Updated: Jan 24
Long lines, hushed spaces and precious art can make the Louvre museum a daunting idea for parents. But, with a little planning and creativity, the world's most famous museum can be a pleasure for everyone involved.
Now - I know what you're thinking - 'Why on Earth would I want to put myself, my kids, and all the other visitors through that???' I know, because even pre-kids, I found the Louvre museum to be very overwhelming and usually avoided it, favoring the smaller, more intimate art collections of the city!
The Louvre is the most famous and biggest museum in the world - 42,000 works can be on display at any given time, and if you strung all the galleries out, they would stretch 8 miles. The lines can be massive, there's no food or drink in the galleries, and it's crowded (there was a record-breaking 10 million visitors in 2018 - that's 28,000 visitors per day!). Exactly the kind of place you want to take kids, right?
BUT it would also be a pity to miss this famous museum and the iconic works of art it houses - the Winged Victory of Samothrace (my personal favorite), The Venus de Milo, the Mona Lisa, just to name a few.
Well, I am here to tell you that with a few simple tips, the Louvre can be a great experience for everyone! It just takes a little planning, a little changing of expectations, and a little creativity!
1) These first two tips are crucial for avoiding long lines, which drain you and your kids of energy before you've even begun tackling the art! Number one most important tip - buy your ticket in advance! You will still have to go through the security line, but thanks to the next tip, you can cut that time in line down too!
2) Don't enter through the Pyramid! While this is the most obvious and beautiful entrance, it is also the most crowded. Instead, head over to the mini Arc de Triomphe in the Tuileries Gardens, and go down the hidden staircases to either side. Then follow the signs to the Louvre museum. This security line tends to much shorter.
3) Make a plan before tackling the museum. This is the part where your expectations have to change - you cannot expect to see everything (even without kids in tow this is the case!), and even with a reduced list, you still may not get to see everything you wanted. The English version of the Louvre website suggests some visitor trails of the museum highlights - this is a great way to get an idea of what there is to see and make a game plan. Choose ten or so works, study up on them a bit if you can, and map out where they are.
4) Get the kids involved! Starting around 4 years old, kids can start sketching works they like. I try to bring a new pack of markers and a mini-sketch book, which I unveil once inside the museum. Kids are usually really excited with the new art supplies and get right to work drawing some of their favorite works of art. For kids that aren't into drawing, you could suggest they take notes on what they like to look up later. Bonus for parents - it is really heartwarming to see kids enjoying art and you get to see their masterpieces!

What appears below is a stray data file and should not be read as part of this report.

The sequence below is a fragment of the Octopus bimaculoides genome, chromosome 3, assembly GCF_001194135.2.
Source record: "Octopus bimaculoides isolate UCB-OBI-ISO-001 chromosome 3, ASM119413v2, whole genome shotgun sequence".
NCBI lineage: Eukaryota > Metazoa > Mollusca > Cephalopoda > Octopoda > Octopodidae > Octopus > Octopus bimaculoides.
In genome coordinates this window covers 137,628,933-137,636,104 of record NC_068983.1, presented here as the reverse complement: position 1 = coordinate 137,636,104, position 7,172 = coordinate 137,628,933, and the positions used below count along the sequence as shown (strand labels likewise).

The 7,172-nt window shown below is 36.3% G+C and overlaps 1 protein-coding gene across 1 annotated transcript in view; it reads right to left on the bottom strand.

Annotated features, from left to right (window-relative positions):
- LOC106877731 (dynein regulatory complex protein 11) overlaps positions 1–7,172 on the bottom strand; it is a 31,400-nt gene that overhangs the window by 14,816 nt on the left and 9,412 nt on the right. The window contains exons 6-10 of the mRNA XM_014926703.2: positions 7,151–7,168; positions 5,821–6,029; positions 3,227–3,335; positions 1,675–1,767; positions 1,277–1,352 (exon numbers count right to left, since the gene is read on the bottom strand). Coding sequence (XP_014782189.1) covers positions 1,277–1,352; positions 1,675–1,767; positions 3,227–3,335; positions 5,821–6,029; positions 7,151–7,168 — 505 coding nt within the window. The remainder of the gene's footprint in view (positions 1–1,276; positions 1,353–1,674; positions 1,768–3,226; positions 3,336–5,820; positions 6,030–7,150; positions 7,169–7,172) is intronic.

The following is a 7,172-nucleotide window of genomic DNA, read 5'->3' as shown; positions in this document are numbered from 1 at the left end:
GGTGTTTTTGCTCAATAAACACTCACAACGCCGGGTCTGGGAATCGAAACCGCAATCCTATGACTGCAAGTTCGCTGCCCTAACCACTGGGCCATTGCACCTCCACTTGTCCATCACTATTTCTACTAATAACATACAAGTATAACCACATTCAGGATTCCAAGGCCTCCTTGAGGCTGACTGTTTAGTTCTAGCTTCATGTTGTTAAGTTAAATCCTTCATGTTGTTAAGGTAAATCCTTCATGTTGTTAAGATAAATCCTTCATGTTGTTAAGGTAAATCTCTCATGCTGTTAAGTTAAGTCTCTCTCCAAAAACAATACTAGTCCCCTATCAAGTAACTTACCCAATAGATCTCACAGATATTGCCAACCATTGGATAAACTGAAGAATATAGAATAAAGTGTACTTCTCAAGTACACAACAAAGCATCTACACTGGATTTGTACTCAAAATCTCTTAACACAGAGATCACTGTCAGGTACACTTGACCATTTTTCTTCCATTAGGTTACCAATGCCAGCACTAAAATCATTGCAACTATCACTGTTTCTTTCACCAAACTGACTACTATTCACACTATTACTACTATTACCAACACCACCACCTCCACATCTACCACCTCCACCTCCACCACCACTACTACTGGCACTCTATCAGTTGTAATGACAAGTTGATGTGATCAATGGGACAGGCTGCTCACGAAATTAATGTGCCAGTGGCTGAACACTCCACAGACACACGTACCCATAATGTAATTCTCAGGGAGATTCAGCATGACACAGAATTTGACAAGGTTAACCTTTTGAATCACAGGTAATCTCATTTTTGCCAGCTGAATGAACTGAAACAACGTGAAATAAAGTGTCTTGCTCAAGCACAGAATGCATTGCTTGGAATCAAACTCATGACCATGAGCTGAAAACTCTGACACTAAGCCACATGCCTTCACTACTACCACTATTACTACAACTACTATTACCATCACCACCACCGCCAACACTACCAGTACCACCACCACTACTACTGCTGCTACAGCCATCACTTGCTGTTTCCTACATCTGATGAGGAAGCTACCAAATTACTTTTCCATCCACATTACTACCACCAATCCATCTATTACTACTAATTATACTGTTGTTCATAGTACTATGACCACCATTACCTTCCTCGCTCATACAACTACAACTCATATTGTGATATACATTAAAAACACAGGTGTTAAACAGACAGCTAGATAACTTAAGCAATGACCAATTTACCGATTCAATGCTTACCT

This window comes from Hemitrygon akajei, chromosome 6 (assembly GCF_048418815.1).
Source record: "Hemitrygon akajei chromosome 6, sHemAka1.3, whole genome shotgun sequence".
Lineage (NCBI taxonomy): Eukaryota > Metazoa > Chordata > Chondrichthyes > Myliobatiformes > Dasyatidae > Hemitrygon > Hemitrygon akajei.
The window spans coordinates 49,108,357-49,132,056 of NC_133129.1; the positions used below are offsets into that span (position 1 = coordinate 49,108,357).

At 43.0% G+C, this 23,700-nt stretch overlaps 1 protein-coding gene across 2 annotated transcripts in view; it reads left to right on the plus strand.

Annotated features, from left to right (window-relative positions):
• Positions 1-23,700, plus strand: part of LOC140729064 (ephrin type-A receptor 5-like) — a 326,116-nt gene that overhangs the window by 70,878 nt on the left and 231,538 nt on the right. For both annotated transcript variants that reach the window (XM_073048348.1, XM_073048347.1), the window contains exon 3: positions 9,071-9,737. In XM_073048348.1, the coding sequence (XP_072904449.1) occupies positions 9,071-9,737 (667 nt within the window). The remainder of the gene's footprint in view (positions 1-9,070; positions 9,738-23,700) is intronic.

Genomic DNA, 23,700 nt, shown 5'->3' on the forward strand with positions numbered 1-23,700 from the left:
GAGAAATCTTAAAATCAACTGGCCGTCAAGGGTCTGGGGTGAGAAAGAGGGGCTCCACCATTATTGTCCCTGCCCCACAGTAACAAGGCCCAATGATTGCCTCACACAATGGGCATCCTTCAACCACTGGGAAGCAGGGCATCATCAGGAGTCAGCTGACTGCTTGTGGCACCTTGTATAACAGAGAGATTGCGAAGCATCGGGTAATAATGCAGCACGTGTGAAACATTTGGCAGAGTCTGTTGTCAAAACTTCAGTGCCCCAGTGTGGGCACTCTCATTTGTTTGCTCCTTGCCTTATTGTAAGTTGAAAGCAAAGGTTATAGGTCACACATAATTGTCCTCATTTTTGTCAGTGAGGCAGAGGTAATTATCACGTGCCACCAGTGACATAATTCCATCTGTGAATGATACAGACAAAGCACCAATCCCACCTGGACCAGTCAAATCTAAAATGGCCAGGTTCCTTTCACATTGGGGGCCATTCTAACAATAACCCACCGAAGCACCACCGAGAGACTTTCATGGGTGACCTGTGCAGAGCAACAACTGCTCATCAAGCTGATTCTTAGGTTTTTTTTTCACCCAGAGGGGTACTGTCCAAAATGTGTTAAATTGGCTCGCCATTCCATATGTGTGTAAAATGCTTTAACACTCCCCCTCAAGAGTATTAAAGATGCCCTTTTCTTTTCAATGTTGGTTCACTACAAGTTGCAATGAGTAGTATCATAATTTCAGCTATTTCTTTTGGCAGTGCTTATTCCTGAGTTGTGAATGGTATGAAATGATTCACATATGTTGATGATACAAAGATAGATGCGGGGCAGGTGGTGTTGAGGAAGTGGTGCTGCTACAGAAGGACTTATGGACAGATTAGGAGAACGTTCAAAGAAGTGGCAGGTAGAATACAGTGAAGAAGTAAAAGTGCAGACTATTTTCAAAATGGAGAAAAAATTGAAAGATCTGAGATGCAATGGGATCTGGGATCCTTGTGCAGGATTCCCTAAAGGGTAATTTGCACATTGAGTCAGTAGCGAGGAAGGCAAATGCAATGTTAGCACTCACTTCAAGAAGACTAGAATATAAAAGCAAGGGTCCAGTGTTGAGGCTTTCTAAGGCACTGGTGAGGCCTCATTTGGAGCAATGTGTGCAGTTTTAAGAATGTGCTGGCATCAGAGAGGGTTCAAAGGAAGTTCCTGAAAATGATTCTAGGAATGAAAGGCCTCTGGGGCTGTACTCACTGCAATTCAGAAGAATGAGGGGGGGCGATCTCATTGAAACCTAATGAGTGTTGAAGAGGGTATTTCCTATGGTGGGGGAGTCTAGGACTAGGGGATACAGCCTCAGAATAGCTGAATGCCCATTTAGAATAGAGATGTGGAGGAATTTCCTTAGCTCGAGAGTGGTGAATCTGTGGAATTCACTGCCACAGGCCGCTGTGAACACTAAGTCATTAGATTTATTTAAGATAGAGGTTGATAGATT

5) Tell stories about the art. I will always remember the first time I took my 3 year old to a museum. About 20 minutes in, he was bored and saying his feet hurt. I looked around and found a statue of an eagle hunter trying to steal chicks while the angry mother bird swooped down, and turned this into a gripping story. My son loved it and was begging for more tales! Did we get to see much of the museum? No. Did it require more effort? Yes. BUT we had a really nice time and my son now looks forward to museums!
6) Stop for a snack mid-visit. The Café Mollien is the only café inside the museum, and while it offers just the basics, it's worth sitting down for a drink and snack to re-fuel and avoid any hunger breakdowns!
7) This tip came from a reader, and I really like it! Promise kids a stop at the giftshop afterwards to buy a postcard of their favorite work of art. This will keep them examining art to see which piece is their favorite, and will make for some discussion on why they like it too! Another option is to let kids take a photo of their favorite pieces to look at or sketch later.
8) Lastly - consider booking a The Petit Guide tour! I'll construct a custom itinerary based on your interests, help you navigate the museum, and entertain kids with stories about the art works. Everyone will learn about the history of the fortress turned palace turned museum and the stories behind the masterpieces, all during a pleasant and stress-free museum visit!
So, there you have it - my tried and true tips for actually enjoying a museum visit with kids. I hope next time you are in Paris with kids, you get to put some of these suggestions to use for a fun family outing!